The Washington PostDemocracy Dies in Darkness

Opinion Don’t forget these pivotal pieces on life expectancy


Laura L. Carstensen asserted that “tension surrounding aging is due largely to the speed with which life expectancy increased” [“We need a major redesign of life,” Sunday Opinion, Dec. 1]. This conclusion is based on a faulty understanding of life expectancy, which is a conditional probability of surviving to a given age. She is right that life expectancy at birth increased about 30 years since the early 20th century, but she is wrong about the source. Most of those gains came from improvements in infant and child mortality, because of improved nutrition, childhood immunization, economic development, sanitation, etc. Improvement in mortality at older ages has been more modest. The Centers for Disease Control and Prevention reports only a five-year gain in life expectancy at age 65 in the past 50 years.

Our society is changing because of an aging population, but this is caused far more by a higher proportion of old people than by individuals living to be older. Declining fertility is the driving force that has resulted in a larger proportion of old people relative to young ones. This is what is creating the tension, along with concomitant changes in family life, labor participation and other factors.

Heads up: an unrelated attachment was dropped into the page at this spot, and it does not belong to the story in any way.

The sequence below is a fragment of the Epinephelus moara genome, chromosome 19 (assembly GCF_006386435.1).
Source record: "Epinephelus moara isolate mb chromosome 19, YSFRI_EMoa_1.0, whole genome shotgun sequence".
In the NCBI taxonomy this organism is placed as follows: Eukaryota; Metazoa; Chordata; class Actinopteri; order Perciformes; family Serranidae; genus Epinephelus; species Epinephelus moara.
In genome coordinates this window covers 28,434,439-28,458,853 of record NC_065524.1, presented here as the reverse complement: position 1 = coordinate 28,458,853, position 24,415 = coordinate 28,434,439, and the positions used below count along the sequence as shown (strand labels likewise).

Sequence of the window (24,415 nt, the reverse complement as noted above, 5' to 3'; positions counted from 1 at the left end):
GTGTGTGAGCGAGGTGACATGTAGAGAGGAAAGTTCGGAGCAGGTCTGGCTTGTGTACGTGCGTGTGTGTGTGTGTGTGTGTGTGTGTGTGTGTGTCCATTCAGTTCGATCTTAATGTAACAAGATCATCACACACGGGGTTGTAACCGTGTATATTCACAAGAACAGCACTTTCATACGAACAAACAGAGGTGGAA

Ann Riley, Baltimore

Kudos to Laura L. Carstensen and the Stanford Center on Longevity for its redesign-of-life project. It’s a critical first step in enabling our embattled species to survive and thrive as science continues to extend life.

This vital intellectual exercise appears to miss a key, and perhaps pivotal, piece. How we live, the shifts of resources and emphasis Ms. Carstensen suggests require rethinking how we use time — and we use time one day at a time. The makeup of that daily allocation varies widely in regions of the country and even more so across the globe. Neighbors living on the East and West coasts, consumed by their work and sometimes the need to work more than one job, have little time for their families or other neighbors. Stanford would do well to consider the consequences of communities so frayed by collapsing social networks that mutually supportive relationships — people coming together to give their time and care to one another in dynamic networks — become stunted or nonexistent. 

My advice: Consider how the pieces of time fit together in the grand design that will rescue us from our current runaway course.

Robert E. Honig, Potomac

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